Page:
My clients who want to prevent or improve the symptoms of Alzheimer’s disease are often surprised when I start asking about their gut health because it seems so unrelated to the brain. In fact, many of the things I ask about seem unrelated to the brain. That’s because everything is connected.
You see scientists used to believe the brain was insulated from the rest of the body, securely protected by the blood-brain barrier, and that it operated independently as a kind of “command center”. They’ve since discovered that the brain isn’t an independent organ and its communication with the body isn’t one-way.
This is great news for Alzheimer’s prevention and potential reversal. It means Alzheimer’s isn’t a mysterious brain disease that has no known cause beyond the plaques and tau tangles that no drug has been able to stop.
Alzheimer’s is complicated, but the new science is providing answers. We’ve learned that it’s a metabolic disease with many hidden contributors that ultimately impact the brain. While amyloid and tau cause brain dysfunction, the deeper dive is showing us the causes of the cause. Remember, everything is connected.
The brain and body communicate through the nervous and endocrine systems. The nervous system uses brain chemicals called neurotransmitters as its messengers and the endocrine system uses hormones. We’ll get to the hormones and neurotransmitters later.
Today let’s focus on the nervous system as it relates to your gut. The vagus nerve is your longest cranial nerve and it controls your parasympathetic nervous system (that’s the rest and digestion system you learned about in the ,,stress series). It oversees a lot of bodily functions, including
- Mood control
- Immune response
- Heart rate
And it establishes a strong, two-way communication system between your brain and gut. There’s also a nervous system in your gut called the enteric nervous system and within it are millions of…. neurons. Neurons are brain cells. That means you have millions of brain cells in your gut. And they use the same type of neurotransmitters that are in your brain to communicate with each other.
Your gut is like a second brain. It communicates with the brain in your head and plays a key role in mental health and in certain diseases.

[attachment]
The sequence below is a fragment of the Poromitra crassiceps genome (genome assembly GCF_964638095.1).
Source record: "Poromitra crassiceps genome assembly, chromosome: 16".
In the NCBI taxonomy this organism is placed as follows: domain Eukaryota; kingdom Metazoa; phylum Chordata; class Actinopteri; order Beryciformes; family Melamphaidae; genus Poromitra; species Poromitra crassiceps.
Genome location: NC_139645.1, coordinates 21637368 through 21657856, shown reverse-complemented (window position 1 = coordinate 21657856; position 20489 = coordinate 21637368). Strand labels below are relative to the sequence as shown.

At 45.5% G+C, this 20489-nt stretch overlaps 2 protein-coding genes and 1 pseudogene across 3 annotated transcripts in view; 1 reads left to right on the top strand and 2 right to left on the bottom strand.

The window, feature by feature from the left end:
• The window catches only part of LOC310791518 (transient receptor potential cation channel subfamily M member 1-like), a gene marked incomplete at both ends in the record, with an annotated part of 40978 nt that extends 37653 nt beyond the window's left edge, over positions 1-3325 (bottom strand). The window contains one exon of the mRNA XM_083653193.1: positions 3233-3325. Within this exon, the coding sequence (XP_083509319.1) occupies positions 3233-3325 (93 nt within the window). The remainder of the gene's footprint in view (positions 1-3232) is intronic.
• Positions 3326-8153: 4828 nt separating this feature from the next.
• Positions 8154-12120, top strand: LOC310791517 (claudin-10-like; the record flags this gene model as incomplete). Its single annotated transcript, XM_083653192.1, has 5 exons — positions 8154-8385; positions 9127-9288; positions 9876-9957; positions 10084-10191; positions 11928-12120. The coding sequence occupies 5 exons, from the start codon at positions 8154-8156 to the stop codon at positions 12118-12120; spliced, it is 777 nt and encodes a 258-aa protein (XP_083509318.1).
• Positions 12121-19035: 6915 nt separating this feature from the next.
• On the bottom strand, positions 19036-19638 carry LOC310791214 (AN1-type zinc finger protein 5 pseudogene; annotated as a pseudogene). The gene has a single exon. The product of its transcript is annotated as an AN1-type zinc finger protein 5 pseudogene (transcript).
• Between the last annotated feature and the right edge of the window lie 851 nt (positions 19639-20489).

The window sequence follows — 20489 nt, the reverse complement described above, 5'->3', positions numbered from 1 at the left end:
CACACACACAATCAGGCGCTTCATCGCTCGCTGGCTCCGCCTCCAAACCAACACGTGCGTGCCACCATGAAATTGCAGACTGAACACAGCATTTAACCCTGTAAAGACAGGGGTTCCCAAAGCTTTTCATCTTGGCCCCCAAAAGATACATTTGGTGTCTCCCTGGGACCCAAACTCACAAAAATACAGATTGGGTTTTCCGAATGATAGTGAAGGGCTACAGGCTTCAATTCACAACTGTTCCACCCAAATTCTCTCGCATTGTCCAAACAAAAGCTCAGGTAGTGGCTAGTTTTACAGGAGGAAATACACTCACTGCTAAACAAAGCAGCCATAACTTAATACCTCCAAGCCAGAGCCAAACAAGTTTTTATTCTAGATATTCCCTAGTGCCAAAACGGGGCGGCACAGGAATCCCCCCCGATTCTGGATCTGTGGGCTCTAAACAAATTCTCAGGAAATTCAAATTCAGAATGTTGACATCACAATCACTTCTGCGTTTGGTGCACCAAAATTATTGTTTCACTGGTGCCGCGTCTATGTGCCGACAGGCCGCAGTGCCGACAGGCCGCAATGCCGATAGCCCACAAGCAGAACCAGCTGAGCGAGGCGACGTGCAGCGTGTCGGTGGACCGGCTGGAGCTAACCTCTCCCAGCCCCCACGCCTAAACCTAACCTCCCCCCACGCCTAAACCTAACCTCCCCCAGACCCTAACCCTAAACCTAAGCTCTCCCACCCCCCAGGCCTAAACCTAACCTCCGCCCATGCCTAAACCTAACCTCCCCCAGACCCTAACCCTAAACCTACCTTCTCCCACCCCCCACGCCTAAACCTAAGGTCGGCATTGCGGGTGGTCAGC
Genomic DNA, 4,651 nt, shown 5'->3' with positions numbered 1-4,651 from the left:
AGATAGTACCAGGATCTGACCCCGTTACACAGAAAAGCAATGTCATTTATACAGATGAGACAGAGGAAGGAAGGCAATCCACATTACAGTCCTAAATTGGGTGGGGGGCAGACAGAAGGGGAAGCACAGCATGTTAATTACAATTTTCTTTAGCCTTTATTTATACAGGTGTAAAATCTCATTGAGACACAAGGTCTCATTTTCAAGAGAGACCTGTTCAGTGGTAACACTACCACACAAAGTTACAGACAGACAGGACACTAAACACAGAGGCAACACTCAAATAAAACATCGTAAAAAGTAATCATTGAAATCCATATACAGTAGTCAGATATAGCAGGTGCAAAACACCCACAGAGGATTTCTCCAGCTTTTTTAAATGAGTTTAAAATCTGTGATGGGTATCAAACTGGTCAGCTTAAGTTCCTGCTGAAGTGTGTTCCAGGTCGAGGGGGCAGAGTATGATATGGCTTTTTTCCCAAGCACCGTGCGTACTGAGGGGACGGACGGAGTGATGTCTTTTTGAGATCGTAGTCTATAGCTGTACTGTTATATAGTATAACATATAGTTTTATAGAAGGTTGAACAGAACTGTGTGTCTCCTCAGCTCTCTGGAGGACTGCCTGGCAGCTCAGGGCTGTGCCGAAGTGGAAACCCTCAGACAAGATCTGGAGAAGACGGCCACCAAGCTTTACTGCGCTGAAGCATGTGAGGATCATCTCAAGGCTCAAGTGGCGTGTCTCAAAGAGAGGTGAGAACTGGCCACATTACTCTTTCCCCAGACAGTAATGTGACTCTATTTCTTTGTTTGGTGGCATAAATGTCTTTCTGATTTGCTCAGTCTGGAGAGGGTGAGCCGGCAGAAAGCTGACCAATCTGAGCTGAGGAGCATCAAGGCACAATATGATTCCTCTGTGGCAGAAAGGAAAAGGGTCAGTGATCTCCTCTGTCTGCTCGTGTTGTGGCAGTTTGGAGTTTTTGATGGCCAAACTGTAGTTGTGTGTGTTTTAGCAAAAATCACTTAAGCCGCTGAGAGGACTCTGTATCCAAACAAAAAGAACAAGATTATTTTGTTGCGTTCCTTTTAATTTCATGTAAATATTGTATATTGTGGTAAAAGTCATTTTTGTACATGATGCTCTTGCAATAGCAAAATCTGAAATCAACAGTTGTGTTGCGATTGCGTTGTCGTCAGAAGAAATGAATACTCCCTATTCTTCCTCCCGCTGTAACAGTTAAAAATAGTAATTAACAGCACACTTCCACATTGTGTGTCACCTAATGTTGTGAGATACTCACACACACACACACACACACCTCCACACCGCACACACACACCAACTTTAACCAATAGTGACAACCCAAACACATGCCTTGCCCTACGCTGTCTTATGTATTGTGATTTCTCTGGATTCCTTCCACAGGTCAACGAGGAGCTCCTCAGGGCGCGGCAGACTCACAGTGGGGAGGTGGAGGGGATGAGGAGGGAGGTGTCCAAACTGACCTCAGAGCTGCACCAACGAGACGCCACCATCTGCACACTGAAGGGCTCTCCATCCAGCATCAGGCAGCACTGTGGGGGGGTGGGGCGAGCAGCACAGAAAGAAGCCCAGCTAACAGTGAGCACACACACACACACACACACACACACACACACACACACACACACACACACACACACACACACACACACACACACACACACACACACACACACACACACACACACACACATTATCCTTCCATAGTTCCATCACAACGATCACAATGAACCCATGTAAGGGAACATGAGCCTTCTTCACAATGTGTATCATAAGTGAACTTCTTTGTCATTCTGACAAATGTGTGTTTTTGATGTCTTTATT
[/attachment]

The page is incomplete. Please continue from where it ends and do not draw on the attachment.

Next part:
Here’s one way the health of your gut impacts your risk for Alzheimer’s:
Alterations in your gut microbiome can lead to leaky gut and immune activation leading to systemic inflammation, which in turn may impair the blood-brain barrier and promote neuro-inflammation, neural injury, and ultimately neurodegeneration. If you want to read the science: Brain-Gut-Microbiota Axis in Alzheimer’s Disease. ,,https://www.ncbi.nlm.nih.gov/pmc/articles/PMC6326209/
The interactions between the gut and brain are complicated and you don’t have to understand how it all works, you just need to know the health of your gut is very important to your brain health, especially as it relates to the function of gut microbes, inflammation and the ability of pathogens to “leak” into the bloodstream.
Now that you have the 30,000-foot view what do you do with it? Next week, I’ll provide several practical tips to maintain or improve your gut health. ,You can sign up for my weekly Sunday email here.
For now, start noticing the connection between your brain and your gut. How do various foods make you feel emotionally? Do any of them trigger anxiety or depression? Does your stomach ever feel agitated when you’re stressed? If you have gut issues that you medicate, or if you take anti-depressants, check the website ,,drugs.com for side effects related to insomnia, irritability, nausea, memory loss.
You know that gut feeling you get about something that’s usually right? Don’t ignore it, that’s your second brain talking to you.